THERESA May appeared to come down on the side of business at Prime Minister’s Questions when she distanced herself from the Anglo-Saxon language used by Boris Johnson, the Foreign Secretary, to describe those manufacturers, like Airbus, who are becoming increasingly vocal with their demands for Brexit clarity.
It’s why the whole Cabinet, and not just members of her Brexit ‘inner circle’, will attend a special meeting at Chequers, the Prime Minister’s country retreat, on Friday week to discuss their policy differences – Mrs May clearly hopes this is the best way of securing a pro-business policy position.
After all, the biggest threat to the Prime Minister is her own Cabinet rather than Labour leader Jeremy Corbyn, whose support for Airbus was contradicted by his opposition to Heathrow Airport’s third runway.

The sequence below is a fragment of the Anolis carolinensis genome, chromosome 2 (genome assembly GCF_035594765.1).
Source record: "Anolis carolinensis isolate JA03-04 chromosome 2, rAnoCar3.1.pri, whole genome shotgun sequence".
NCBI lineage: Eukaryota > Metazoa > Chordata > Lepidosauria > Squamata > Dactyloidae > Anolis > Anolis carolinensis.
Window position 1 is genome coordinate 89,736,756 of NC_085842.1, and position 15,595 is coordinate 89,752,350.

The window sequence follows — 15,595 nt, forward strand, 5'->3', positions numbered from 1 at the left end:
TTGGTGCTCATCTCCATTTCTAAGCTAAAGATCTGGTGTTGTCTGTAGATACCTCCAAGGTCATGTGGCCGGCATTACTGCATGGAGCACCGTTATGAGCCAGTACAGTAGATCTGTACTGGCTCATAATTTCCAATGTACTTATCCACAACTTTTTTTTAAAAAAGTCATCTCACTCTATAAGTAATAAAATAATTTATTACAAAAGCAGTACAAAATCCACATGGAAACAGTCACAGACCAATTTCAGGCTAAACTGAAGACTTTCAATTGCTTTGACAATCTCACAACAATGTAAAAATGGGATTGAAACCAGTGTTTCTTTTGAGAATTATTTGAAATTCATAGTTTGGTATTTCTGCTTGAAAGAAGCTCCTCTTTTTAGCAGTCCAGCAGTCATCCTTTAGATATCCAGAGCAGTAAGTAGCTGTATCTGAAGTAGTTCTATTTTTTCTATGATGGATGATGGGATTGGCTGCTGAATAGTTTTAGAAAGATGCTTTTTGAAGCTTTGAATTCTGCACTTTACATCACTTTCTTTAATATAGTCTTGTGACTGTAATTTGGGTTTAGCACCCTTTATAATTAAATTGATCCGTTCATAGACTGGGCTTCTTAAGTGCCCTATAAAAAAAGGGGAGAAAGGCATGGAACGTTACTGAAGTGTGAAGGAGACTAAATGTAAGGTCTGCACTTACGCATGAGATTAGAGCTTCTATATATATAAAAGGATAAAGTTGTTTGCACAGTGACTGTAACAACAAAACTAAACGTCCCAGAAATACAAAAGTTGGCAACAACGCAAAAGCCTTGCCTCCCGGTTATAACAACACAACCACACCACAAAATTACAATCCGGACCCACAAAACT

This was highlighted with Treasury chief secretary Liz Truss mocking, in an astonishing attack, the posturing of ‘macho’ male Ministers whom she effectively accused of putting their future leadership prospects before the public finances. In doing so, she revealed the extent to which collective Cabinet responsibility has broken down after Ministers concluded – rightly or wrongly – that Mrs May is on borrowed time. And therein lies the rub. The longer Mrs May indulges the disloyalty of Mr Johnson and others, the less likely she is to be taken seriously.